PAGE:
Will the Minister consider whether it is possible in the interests of low paid workers, who are the majority of workers on increment scales, to obtain information on the increments paid to staff who are currently on salaries of over €70,000? While I am not suggesting he can touch these at present, it is an issue that needs to be looked at. I put it to the Minister that while the majority of staff on the increment scale are low paid workers, the public think they are getting vast increments. The approach being taken by the Minister, which he might reconsider, is to use those low paid workers as a shield so the issue in regard to high paid workers on increments is not examined. Will the Minister seek to extract that information in order that we can have a considered debate on the issue? I did not say I am for or against increments but we need the facts.

I appreciate what I believe is the Deputy's considered view. As I said, I will discuss anything to do with the area under my purview. Everything should be on the agenda for discussion at least.

The Deputy is right on a number of points. Let me be clear. Various Labour Court determinations have stated that increments are part of basic pay - that is a fact. The Labour Court has determined this and it would be very difficult to unwind it. Increments have been part of the basic pay structure of public servants since the foundation of the State. It is a system we inherited that when people join, they know the pay range they will have. To interrupt that at a given point is a very dramatic change because people who are already maxed out, as it were, would not be touched, only those at the start of the scale. Do we suggest we will restore it in due course, so we build up a liability, or do we change the pay scales altogether? It is a very complex area.

The Deputy asked for a specific figure for those on annual salaries of more than €70,000 who are still on increments. While I cannot give the overall figure, I can give the figure for the Civil Service because I asked for it. We must remember there is an incremental scale, even at high rates, such as for principal officers and so on, because that is the way the structure has always been. There are 2,665 civil servants, or 14% of the total, who are eligible for increments above that pay grade.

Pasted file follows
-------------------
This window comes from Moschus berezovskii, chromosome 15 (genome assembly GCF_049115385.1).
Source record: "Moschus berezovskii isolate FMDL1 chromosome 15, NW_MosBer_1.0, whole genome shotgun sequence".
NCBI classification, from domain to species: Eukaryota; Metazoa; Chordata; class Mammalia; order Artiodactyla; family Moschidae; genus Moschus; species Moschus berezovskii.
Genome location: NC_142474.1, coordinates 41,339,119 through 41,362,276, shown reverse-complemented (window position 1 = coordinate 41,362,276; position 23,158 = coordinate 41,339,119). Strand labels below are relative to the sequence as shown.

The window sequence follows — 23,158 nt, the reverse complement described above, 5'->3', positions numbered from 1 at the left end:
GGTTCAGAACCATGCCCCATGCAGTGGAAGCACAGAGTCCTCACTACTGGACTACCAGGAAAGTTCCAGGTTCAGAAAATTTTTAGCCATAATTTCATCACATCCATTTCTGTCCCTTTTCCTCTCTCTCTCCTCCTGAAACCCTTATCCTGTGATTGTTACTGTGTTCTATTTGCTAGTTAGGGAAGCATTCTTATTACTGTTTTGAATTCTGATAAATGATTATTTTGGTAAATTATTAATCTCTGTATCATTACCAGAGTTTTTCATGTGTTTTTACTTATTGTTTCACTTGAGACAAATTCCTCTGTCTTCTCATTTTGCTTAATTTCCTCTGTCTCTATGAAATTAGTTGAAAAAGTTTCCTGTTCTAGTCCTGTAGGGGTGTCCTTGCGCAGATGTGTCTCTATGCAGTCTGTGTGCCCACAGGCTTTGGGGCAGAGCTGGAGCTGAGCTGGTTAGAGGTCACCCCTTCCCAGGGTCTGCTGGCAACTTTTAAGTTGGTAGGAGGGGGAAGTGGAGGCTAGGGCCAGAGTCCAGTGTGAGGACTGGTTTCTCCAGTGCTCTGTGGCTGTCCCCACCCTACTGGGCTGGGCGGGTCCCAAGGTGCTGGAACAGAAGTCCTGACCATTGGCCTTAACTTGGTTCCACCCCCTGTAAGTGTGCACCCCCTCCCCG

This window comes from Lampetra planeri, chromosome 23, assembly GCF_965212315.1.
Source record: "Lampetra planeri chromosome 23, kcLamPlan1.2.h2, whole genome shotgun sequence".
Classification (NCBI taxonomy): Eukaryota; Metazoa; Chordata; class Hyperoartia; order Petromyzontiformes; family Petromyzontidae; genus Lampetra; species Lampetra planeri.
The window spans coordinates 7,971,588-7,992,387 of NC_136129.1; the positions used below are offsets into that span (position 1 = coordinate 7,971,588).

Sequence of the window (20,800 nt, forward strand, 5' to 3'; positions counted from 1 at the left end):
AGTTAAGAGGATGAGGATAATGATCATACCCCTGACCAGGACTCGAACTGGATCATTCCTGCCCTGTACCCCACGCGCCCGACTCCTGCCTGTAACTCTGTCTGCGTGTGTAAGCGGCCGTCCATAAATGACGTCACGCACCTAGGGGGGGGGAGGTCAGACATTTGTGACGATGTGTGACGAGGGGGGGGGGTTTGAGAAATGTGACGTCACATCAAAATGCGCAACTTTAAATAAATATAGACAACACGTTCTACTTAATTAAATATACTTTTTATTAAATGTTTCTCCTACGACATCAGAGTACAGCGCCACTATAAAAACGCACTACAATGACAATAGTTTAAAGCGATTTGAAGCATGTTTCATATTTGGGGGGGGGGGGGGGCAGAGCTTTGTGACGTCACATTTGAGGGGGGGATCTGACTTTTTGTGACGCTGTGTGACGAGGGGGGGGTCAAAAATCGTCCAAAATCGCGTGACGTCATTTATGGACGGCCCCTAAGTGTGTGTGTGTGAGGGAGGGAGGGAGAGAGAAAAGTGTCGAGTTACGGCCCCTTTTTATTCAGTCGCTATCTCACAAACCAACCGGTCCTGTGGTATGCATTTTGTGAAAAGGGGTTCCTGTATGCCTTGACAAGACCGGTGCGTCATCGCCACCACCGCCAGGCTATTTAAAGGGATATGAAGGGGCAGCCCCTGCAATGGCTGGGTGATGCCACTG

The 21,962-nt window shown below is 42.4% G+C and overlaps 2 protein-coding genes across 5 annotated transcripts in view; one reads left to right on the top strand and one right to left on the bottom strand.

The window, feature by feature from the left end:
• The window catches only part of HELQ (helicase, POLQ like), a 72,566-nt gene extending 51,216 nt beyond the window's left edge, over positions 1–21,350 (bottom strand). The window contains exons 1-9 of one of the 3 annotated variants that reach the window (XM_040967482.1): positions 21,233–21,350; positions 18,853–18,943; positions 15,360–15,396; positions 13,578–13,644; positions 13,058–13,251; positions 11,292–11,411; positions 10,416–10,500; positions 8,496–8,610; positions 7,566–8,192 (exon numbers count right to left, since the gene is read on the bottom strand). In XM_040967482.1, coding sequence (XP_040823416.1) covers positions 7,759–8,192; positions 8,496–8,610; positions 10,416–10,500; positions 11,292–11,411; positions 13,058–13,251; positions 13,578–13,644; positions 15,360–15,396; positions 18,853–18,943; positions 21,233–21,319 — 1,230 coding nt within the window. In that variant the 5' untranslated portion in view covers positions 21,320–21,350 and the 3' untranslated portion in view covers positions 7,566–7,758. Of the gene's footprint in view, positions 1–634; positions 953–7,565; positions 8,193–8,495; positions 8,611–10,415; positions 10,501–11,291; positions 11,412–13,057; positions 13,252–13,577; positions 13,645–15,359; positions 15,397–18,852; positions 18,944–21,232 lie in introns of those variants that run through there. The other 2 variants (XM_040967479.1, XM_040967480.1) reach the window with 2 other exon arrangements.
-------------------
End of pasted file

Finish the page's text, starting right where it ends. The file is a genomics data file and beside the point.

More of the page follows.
As a final point, it would be extremely difficult to pick out any cohort of people and say we are going to alter fundamentally the basics of their pay. All of this is something I am open to considering, but I will not dislodge the fundamental architecture of Croke Park because it is delivering. As long as it continues to deliver, this Government will protect it.

I am pleased the Minister has now put on record the figure of 2,665 civil servants out of approximately 13,000, which is some 14%. It is interesting the Minister says they are eligible for increments this year. In other words, they are in a category where increments can be earned. This means 86% of public servants on increments are below that salary.

Civil servants.

It is important that this be said in the House. I want people to know the facts, including Ministers who attack the concept of increments and who are perhaps happy to attack 86% of public servants because they feel they are playing to their own political support base by doing that. However, I do not believe it is fair to pick on 86% of public sector workers in that situation.

I have asked the Minister, Deputy Howlin, to try to refine that figure further. Out of the 2,665 who are on a scale and eligible for increments, the Minister might drill into that figure to see how many of those will actually be entitled to an increment this year or next year. They might be on a scale but not due the increment this year, and we might find it is just 1,000 staff or perhaps 5% of public servants over that pay figure who will actually get an increment this year. I would not support an attack on low paid public servants. It might be helpful to those low paid workers if that figure was drilled into.

I will try to determine that figure and I will also look beyond the Civil Service to get the data, which are lodged in other Departments. I will ask for them.

Top
Share